An attitude of gratitude


A few months ago, our grandson, Tristan, ended his enlistment with the U.S. Marine Corps and returned home safely. We are thankful.

In just over a month, another grandson, Isaac, will come to the close of his active duty with the Marine Corps and will return home safe and sound. We are grateful.

Another grandson, Sam, has gotten married to Rebecca this year and they are expecting their first child, a boy. It will be our first great-grandson. We are, yet again, grateful.

In fact, there are many things for which we are grateful this year, regardless of the turmoil in the country and the uncertainty of the days ahead. As we approach Thanksgiving, we are grateful. I really do not know which is the stronger word: “thankful” or “grateful.” Whichever it is, that’s what we are.

Of all the sins committed by the Israelites during their 40 years of wandering in the wilderness, perhaps the sins that grieved God the most were murmuring and complaining. It seemed that the people would always complain about something, about some need or lack. So God would meet their needs. Then they complained about that too. God was not happy with their ingratitude.

I remember growing up that my mother would slave over a hot stove cooking a bountiful dinner every night. No microwave, no instant dishes. If I complained about what was served, I was strongly “invited” to leave the table and do without. My dad, who also worked very hard, had little sympathy for gripers, complainers, and whiners. In that, I think he had something in common with God.

I do not know why humanity seems hard-wired to see the negative ( although I think it’s part of our fallen nature) but I believe that most do. It is the positive person, the optimist, that is in short supply these days. Self-help folks like Norman Vincent Peale, Robert Schuller, Zig Zigler, and others, built entire careers on teaching people to turn from negativity to thinking positively about life and life’s circumstances. Schuller advocated cultivating an “attitude of gratitude.”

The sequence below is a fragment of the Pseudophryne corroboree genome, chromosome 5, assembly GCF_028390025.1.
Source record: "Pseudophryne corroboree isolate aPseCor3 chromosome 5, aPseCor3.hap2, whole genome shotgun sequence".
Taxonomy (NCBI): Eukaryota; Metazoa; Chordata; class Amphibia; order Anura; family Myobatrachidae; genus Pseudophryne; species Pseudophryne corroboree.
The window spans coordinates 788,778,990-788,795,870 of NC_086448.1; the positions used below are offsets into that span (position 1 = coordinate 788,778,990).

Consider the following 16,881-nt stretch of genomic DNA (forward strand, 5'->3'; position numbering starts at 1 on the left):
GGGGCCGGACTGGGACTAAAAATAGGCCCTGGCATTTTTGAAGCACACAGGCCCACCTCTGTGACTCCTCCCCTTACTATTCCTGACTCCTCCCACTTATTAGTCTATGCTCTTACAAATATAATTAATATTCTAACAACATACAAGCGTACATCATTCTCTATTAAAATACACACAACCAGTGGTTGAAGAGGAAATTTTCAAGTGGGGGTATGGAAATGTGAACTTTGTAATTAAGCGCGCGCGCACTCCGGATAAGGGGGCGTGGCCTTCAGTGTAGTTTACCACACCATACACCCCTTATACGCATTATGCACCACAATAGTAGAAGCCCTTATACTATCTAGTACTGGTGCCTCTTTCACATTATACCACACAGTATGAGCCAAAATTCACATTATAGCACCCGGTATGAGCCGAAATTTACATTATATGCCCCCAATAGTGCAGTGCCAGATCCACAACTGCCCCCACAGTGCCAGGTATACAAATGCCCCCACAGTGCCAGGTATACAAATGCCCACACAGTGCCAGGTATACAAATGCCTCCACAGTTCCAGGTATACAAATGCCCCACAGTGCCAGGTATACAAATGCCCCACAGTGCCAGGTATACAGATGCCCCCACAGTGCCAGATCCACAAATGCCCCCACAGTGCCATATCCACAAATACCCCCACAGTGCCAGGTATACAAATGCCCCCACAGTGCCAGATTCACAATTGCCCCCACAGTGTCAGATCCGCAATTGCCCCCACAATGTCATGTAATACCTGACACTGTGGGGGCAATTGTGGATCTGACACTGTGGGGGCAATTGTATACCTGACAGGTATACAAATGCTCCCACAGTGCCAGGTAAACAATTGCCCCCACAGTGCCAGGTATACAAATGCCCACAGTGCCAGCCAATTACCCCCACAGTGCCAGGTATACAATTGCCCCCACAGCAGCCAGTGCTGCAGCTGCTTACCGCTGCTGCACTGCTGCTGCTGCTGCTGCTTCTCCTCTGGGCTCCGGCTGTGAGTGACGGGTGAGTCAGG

Certainly, there are unpleasant realities in the world in which we exist. But it is not so much the realities themselves that determine our course in life but out attitudes about them and our response to them.

A number of years ago, I needed to get rid of a refrigerator that finally died. I do not own a truck and I hate to borrow vehicles so I found an ad that informed me that I could pay $50 to have the dead fridge removed.

When the man came to pick up my unwanted appliance, we struck up a conversation. He and his wife were from Knoxville, Tenn., and, after high school graduation, moved to the Atlanta area to work in a cookie factory. Both had worked there for years and then the factory closed, throwing them both out of work at the same time. They considered options, including moving back to Tennessee to live with the wife’s parents. In their 40s, they were reluctant to follow that path.

The man told me that he assessed what he had left. He had only a high school education, no other skills, and finally concluded that what he had left was a pick-up truck, a strong back, and a willingness to work. In the midst of searching for a job a friend called and offered him a few dollars to haul an old appliance to the dump. He did and an idea emerged. The idea morphed into a plan and then into a business. He and his wife began a salvage company.

By the time we met, he was making more money than did the both of them at the factory. In fact, he had branched out and did a number of things in his company. He admitted that there had been the temptation to lament his misfortune and give up. But he knew where that would take him.

He shared that he was grateful that he lived in a nation where a man with a truck and an idea could build a business and have a good life. “Only in America,” he said. His “attitude of gratitude” was infectious and I have never forgotten him although that incident must have occurred nearly 30 years ago.

Psalm 118:1 says, “Give thanks to the LORD, for He is good; For His lovingkindness is everlasting” (NASB). That’s always a good place to start.

So, on Thanksgiving, I will gather with as many members of my family as possible. I will be thankful for each one of them, including the ones who are absent. I will be grateful that I live in a nation that, so far at least, promotes freedom and acknowledges the ability to choose and I will be thankful that, for all of my life, God has been faithful even when I was not.

It is, after all, the “giving of thanks,” that is the point of the holiday. Not the food or the football games.

[David Epps is the Rector of the Cathedral of Christ the King ( During the crisis, the church is live streaming at 10:00 a.m. on Sundays at He is the bishop of the Diocese of the Mid-South He may contacted at]